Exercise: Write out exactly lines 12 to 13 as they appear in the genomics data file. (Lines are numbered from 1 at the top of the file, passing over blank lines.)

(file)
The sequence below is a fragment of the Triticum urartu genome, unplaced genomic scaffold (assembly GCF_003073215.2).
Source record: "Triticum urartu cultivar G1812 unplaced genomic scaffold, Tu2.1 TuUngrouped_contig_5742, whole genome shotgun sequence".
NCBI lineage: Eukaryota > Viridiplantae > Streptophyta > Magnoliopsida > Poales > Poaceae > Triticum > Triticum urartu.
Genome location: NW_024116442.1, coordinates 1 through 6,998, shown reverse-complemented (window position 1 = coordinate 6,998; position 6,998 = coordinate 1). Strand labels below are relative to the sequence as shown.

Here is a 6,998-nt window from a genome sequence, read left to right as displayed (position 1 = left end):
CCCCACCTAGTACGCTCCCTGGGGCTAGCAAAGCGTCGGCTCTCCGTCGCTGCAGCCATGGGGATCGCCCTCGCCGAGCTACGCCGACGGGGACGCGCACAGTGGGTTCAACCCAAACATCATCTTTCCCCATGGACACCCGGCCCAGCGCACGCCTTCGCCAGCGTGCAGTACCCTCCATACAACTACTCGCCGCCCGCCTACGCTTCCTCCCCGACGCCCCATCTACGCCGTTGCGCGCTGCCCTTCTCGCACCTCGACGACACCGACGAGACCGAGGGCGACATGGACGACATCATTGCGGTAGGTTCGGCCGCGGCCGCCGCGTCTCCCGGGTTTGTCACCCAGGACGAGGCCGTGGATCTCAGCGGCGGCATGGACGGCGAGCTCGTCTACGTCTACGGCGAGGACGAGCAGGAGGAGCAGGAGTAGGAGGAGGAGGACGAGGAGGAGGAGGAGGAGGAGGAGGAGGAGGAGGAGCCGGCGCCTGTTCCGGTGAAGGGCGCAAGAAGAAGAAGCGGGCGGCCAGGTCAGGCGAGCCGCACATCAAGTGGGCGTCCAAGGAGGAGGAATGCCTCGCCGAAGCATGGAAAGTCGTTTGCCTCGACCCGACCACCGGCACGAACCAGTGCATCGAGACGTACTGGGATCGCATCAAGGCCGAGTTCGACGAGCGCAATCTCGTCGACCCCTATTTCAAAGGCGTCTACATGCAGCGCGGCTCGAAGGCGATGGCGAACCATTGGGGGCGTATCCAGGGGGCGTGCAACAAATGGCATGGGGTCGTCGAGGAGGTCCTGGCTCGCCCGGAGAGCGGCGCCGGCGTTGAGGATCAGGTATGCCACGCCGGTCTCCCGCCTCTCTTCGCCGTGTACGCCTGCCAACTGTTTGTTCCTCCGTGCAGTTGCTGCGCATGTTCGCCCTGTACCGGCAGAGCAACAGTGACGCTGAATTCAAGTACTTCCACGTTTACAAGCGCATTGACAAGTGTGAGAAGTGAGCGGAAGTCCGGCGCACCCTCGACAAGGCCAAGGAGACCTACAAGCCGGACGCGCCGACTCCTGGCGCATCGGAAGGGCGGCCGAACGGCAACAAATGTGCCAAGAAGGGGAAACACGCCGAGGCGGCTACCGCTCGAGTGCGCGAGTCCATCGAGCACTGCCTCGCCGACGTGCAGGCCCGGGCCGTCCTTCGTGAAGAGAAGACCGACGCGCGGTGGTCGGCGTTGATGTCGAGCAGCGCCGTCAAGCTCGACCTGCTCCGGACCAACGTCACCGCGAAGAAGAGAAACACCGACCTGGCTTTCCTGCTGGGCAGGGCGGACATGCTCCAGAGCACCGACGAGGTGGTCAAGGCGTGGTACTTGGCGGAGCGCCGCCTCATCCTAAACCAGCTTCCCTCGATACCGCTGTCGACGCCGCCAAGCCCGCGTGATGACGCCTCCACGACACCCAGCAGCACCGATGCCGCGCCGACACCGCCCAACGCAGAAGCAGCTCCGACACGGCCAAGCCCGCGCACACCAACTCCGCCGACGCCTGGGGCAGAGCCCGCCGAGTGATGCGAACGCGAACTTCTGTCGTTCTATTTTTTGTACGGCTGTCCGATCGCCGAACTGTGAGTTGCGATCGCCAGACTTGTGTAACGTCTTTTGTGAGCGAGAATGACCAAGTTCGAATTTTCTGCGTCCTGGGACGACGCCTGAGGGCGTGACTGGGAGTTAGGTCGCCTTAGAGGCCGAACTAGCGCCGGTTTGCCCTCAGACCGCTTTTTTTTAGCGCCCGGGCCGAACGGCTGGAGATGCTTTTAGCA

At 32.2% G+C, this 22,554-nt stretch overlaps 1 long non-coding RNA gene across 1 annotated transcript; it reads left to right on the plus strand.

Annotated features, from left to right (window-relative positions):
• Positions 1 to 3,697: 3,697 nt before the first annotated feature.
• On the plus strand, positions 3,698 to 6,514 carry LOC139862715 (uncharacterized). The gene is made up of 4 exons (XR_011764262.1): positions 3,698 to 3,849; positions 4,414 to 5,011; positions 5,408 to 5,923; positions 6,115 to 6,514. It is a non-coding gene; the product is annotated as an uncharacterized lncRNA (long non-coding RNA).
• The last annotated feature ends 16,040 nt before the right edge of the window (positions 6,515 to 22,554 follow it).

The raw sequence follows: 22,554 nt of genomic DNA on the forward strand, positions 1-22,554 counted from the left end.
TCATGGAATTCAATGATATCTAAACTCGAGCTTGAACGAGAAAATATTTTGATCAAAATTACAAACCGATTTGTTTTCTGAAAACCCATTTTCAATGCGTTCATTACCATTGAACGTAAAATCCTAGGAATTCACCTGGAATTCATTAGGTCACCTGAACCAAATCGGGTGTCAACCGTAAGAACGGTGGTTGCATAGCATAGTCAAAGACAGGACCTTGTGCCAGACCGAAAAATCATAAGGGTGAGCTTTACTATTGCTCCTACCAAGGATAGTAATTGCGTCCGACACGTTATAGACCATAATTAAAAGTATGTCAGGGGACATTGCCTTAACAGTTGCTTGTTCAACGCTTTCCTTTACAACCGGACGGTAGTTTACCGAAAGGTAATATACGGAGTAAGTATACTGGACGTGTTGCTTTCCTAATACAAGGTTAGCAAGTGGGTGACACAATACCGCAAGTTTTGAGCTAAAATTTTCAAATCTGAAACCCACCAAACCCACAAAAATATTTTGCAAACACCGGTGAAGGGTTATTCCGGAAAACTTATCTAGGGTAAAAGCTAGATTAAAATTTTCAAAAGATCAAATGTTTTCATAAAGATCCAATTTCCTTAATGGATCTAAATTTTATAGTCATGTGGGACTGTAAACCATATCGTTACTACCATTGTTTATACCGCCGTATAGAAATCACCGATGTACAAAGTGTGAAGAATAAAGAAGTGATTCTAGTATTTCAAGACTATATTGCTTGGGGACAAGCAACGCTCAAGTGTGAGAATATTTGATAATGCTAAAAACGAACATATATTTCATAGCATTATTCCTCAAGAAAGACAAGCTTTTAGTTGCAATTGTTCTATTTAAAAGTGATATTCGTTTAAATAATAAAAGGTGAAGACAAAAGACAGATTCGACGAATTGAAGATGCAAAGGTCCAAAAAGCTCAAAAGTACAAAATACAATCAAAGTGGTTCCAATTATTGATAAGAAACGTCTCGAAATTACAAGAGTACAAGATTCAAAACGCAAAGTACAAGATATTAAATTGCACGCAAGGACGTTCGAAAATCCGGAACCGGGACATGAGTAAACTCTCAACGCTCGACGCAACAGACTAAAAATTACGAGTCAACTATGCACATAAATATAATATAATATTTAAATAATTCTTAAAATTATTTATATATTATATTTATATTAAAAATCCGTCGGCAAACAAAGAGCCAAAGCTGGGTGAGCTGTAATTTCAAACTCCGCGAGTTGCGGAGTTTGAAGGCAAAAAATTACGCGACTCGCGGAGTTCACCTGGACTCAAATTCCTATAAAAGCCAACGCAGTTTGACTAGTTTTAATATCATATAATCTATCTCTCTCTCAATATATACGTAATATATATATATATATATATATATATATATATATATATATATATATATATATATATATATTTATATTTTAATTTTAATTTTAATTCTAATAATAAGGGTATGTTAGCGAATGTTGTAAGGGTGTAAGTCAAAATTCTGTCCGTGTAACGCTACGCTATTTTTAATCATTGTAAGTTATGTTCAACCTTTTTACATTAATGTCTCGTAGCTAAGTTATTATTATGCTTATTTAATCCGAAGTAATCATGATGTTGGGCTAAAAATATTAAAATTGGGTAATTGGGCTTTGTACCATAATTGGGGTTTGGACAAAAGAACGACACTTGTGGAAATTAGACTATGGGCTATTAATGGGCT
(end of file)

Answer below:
The raw sequence follows: 22,554 nt of genomic DNA on the forward strand, positions 1-22,554 counted from the left end.
TCATGGAATTCAATGATATCTAAACTCGAGCTTGAACGAGAAAATATTTTGATCAAAATTACAAACCGATTTGTTTTCTGAAAACCCATTTTCAATGCGTTCATTACCATTGAACGTAAAATCCTAGGAATTCACCTGGAATTCATTAGGTCACCTGAACCAAATCGGGTGTCAACCGTAAGAACGGTGGTTGCATAGCATAGTCAAAGACAGGACCTTGTGCCAGACCGAAAAATCATAAGGGTGAGCTTTACTATTGCTCCTACCAAGGATAGTAATTGCGTCCGACACGTTATAGACCATAATTAAAAGTATGTCAGGGGACATTGCCTTAACAGTTGCTTGTTCAACGCTTTCCTTTACAACCGGACGGTAGTTTACCGAAAGGTAATATACGGAGTAAGTATACTGGACGTGTTGCTTTCCTAATACAAGGTTAGCAAGTGGGTGACACAATACCGCAAGTTTTGAGCTAAAATTTTCAAATCTGAAACCCACCAAACCCACAAAAATATTTTGCAAACACCGGTGAAGGGTTATTCCGGAAAACTTATCTAGGGTAAAAGCTAGATTAAAATTTTCAAAAGATCAAATGTTTTCATAAAGATCCAATTTCCTTAATGGATCTAAATTTTATAGTCATGTGGGACTGTAAACCATATCGTTACTACCATTGTTTATACCGCCGTATAGAAATCACCGATGTACAAAGTGTGAAGAATAAAGAAGTGATTCTAGTATTTCAAGACTATATTGCTTGGGGACAAGCAACGCTCAAGTGTGAGAATATTTGATAATGCTAAAAACGAACATATATTTCATAGCATTATTCCTCAAGAAAGACAAGCTTTTAGTTGCAATTGTTCTATTTAAAAGTGATATTCGTTTAAATAATAAAAGGTGAAGACAAAAGACAGATTCGACGAATTGAAGATGCAAAGGTCCAAAAAGCTCAAAAGTACAAAATACAATCAAAGTGGTTCCAATTATTGATAAGAAACGTCTCGAAATTACAAGAGTACAAGATTCAAAACGCAAAGTACAAGATATTAAATTGCACGCAAGGACGTTCGAAAATCCGGAACCGGGACATGAGTAAACTCTCAACGCTCGACGCAACAGACTAAAAATTACGAGTCAACTATGCACATAAATATAATATAATATTTAAATAATTCTTAAAATTATTTATATATTATATTTATATTAAAAATCCGTCGGCAAACAAAGAGCCAAAGCTGGGTGAGCTGTAATTTCAAACTCCGCGAGTTGCGGAGTTTGAAGGCAAAAAATTACGCGACTCGCGGAGTTCACCTGGACTCAAATTCCTATAAAAGCCAACGCAGTTTGACTAGTTTTAATATCATATAATCTATCTCTCTCTCAATATATACGTAATATATATATATATATATATATATATATATATATATATATATATATATATATATATATATTTATATTTTAATTTTAATTTTAATTCTAATAATAAGGGTATGTTAGCGAATGTTGTAAGGGTGTAAGTCAAAATTCTGTCCGTGTAACGCTACGCTATTTTTAATCATTGTAAGTTATGTTCAACCTTTTTACATTAATGTCTCGTAGCTAAGTTATTATTATGCTTATTTAATCCGAAGTAATCATGATGTTGGGCTAAAAATATTAAAATTGGGTAATTGGGCTTTGTACCATAATTGGGGTTTGGACAAAAGAACGACACTTGTGGAAATTAGACTATGGGCTATTAATGGGCT